It only seemed natural to interview Sr. Candida is a sister of the Order of St. Francis because St. Francis of Assisi is the patron saint of animals. It is customary for Catholic churches to bless animals on the feast day of St. Francis which is October 4. St. Andrew’s Church does this in Honolulu. The sisters of St. Francis have been in Hawaii 125 years. They are women of vision and women of risk.
“Palliative means “cloak”. Care . The Blessed Marianne Cope and six Sisters arrived in the Islands in 1883 to assist the suffering patients with Hansen’s disease on Oahu. Palliative Care is a medical specialty focused on relief of the pain and other symptoms of serious illness. The focus is on the whole health of the person: mind, body, and spirit. The goal of palliative care is to ease and relieve pain and suffering caused by serious illness and to offer patients and their families the best possible quality of life possible.”
Sr. Candida is a very special lady. Her love for animals was evident as she spoke about the animals and her life. She went into the convent in her teenage years and got to choose her name from a choice of three names; Candida was her mother’s name. I asked her if she visited the church of St. Francis of Assisi and she replied that she had spent 6 weeks in Italy and 10 days in Assisi. She beamed from ear to ear as she recalled some of the days of her youth and the good times she had with her family. She recalled her pet rabbit which she got from the Catholic Church here in Hawaii as a child and recalled how the rabbits multiplied and she had to give them away to friends. They also had chickens and her job was to pick up the eggs for food.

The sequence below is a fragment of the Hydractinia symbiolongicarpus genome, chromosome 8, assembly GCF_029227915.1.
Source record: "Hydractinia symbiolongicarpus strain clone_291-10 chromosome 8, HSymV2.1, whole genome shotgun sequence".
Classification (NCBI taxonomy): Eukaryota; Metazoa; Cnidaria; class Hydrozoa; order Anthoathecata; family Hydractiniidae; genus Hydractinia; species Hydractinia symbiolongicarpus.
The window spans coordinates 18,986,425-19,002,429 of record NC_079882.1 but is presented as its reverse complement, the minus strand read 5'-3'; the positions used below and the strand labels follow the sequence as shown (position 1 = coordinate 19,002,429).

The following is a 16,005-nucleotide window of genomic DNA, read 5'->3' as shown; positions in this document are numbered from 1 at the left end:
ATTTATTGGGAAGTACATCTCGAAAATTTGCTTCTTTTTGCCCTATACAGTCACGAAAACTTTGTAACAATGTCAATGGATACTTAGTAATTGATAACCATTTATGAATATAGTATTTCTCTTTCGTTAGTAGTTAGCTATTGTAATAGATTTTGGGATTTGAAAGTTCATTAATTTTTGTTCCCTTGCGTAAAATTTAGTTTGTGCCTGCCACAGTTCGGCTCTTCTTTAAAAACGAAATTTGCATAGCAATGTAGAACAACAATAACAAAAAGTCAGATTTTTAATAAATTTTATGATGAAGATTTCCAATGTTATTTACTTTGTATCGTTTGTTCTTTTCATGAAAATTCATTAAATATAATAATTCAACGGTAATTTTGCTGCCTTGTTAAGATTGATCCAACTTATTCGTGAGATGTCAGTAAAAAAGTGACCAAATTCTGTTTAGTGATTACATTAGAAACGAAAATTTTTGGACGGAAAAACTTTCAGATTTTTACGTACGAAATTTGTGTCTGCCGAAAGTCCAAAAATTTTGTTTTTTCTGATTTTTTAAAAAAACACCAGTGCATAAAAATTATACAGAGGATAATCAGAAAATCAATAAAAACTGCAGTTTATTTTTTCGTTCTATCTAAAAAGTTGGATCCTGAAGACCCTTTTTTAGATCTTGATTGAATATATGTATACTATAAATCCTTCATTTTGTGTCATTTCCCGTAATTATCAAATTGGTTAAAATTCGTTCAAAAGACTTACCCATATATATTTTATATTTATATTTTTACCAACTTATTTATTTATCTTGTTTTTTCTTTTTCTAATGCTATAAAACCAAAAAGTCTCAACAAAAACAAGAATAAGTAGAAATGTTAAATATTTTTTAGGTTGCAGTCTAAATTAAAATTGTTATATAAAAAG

She recalled her pet rooster named Prince. He was a special rooster; not like any other rooster that her dad had at their home. Occasionally her dad would let some of the chicken eggs hatch and Prince was one of those cute baby chicks that turned into a pet. One day Prince had over-eaten and his feed bag broke. Sr. Candida’s dad had to use a sewing needle to repair the rooster. They kept the rooster in the house until it was nursed back to health and she named him Prince. She had a lifelong connection to Prince and when she went away to the Sisters of St. Francis her dad sold the rooster. When he sold it to the new owners it was under the condition that they did not kill it because he told them it made great breeding stock.
She also had a brown poi dog named Chico was a big dog that she loved very much. There were cats around her home as a child but she said they didn’t really give them names because they just hung around. She lost a cat named Lani when she was a Franciscan Sister. Lani ran away after the neighbors fumigated their home.
She currently owns a cat named “Pace” which means peace in Italian. Pronounced pah-chey. She said her cat is more human than cat and they have a close connection. When she comes home from her day Pace is waiting to greet her. Pace is not a snuggly cat and she attributes that to the time when she had surgery and the cat was made to sleep at the foot of her bed. So now her sweet cat sleeps at the foot of her bed every night.
Sr. Candida has taught school on Hawaiian Islands for many years and was a principal. She taught at St. Joseph’s in Hilo, Big Island. She also taught at Our Lady of Good Counsel and Sacred Hearts Lahaina School on the island of Maui.
Buddy and Sr. Candida became instant heartfelt friends. I believe animals can connect with the human heart on a level that words cannot describe.